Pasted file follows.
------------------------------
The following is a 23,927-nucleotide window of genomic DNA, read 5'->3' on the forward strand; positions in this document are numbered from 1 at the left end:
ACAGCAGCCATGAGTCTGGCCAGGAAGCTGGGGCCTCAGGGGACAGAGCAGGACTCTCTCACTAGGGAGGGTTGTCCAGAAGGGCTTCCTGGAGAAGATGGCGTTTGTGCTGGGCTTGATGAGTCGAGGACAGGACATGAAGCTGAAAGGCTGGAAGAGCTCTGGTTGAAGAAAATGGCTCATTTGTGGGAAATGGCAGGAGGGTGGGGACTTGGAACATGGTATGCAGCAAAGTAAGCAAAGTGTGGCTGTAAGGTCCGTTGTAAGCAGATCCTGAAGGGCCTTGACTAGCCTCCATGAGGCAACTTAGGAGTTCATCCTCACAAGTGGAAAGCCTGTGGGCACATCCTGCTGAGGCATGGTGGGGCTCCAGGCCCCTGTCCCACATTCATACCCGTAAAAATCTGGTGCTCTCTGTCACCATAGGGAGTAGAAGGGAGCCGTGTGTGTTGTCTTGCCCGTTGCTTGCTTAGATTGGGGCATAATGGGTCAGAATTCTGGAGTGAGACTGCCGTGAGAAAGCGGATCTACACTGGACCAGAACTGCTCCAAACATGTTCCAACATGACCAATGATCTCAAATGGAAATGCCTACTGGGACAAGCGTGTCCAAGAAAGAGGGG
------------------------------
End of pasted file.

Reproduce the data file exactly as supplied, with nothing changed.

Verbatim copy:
The following is a 23,927-nucleotide window of genomic DNA, read 5'->3' on the forward strand; positions in this document are numbered from 1 at the left end:
ACAGCAGCCATGAGTCTGGCCAGGAAGCTGGGGCCTCAGGGGACAGAGCAGGACTCTCTCACTAGGGAGGGTTGTCCAGAAGGGCTTCCTGGAGAAGATGGCGTTTGTGCTGGGCTTGATGAGTCGAGGACAGGACATGAAGCTGAAAGGCTGGAAGAGCTCTGGTTGAAGAAAATGGCTCATTTGTGGGAAATGGCAGGAGGGTGGGGACTTGGAACATGGTATGCAGCAAAGTAAGCAAAGTGTGGCTGTAAGGTCCGTTGTAAGCAGATCCTGAAGGGCCTTGACTAGCCTCCATGAGGCAACTTAGGAGTTCATCCTCACAAGTGGAAAGCCTGTGGGCACATCCTGCTGAGGCATGGTGGGGCTCCAGGCCCCTGTCCCACATTCATACCCGTAAAAATCTGGTGCTCTCTGTCACCATAGGGAGTAGAAGGGAGCCGTGTGTGTTGTCTTGCCCGTTGCTTGCTTAGATTGGGGCATAATGGGTCAGAATTCTGGAGTGAGACTGCCGTGAGAAAGCGGATCTACACTGGACCAGAACTGCTCCAAACATGTTCCAACATGACCAATGATCTCAAATGGAAATGCCTACTGGGACAAGCGTGTCCAAGAAAGAGGGG